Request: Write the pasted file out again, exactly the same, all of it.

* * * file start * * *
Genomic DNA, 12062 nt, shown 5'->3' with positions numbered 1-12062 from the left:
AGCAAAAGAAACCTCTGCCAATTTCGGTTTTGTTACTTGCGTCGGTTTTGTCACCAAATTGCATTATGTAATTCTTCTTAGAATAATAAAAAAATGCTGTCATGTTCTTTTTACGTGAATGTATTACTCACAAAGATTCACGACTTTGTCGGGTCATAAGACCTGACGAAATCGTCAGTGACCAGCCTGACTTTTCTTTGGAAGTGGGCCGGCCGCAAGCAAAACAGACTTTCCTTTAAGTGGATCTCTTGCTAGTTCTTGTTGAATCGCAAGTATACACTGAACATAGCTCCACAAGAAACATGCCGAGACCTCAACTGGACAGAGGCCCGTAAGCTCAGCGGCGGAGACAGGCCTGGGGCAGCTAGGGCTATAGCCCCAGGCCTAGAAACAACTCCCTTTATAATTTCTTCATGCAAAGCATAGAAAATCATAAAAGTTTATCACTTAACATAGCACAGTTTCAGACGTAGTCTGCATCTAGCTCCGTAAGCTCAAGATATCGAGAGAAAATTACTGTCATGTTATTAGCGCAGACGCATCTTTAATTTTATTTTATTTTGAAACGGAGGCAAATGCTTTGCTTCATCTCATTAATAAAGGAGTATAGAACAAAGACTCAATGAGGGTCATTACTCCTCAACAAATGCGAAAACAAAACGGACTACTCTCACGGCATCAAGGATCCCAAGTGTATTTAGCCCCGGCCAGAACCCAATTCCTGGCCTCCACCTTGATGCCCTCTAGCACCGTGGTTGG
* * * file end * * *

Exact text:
Genomic DNA, 12062 nt, shown 5'->3' with positions numbered 1-12062 from the left:
AGCAAAAGAAACCTCTGCCAATTTCGGTTTTGTTACTTGCGTCGGTTTTGTCACCAAATTGCATTATGTAATTCTTCTTAGAATAATAAAAAAATGCTGTCATGTTCTTTTTACGTGAATGTATTACTCACAAAGATTCACGACTTTGTCGGGTCATAAGACCTGACGAAATCGTCAGTGACCAGCCTGACTTTTCTTTGGAAGTGGGCCGGCCGCAAGCAAAACAGACTTTCCTTTAAGTGGATCTCTTGCTAGTTCTTGTTGAATCGCAAGTATACACTGAACATAGCTCCACAAGAAACATGCCGAGACCTCAACTGGACAGAGGCCCGTAAGCTCAGCGGCGGAGACAGGCCTGGGGCAGCTAGGGCTATAGCCCCAGGCCTAGAAACAACTCCCTTTATAATTTCTTCATGCAAAGCATAGAAAATCATAAAAGTTTATCACTTAACATAGCACAGTTTCAGACGTAGTCTGCATCTAGCTCCGTAAGCTCAAGATATCGAGAGAAAATTACTGTCATGTTATTAGCGCAGACGCATCTTTAATTTTATTTTATTTTGAAACGGAGGCAAATGCTTTGCTTCATCTCATTAATAAAGGAGTATAGAACAAAGACTCAATGAGGGTCATTACTCCTCAACAAATGCGAAAACAAAACGGACTACTCTCACGGCATCAAGGATCCCAAGTGTATTTAGCCCCGGCCAGAACCCAATTCCTGGCCTCCACCTTGATGCCCTCTAGCACCGTGGTTGG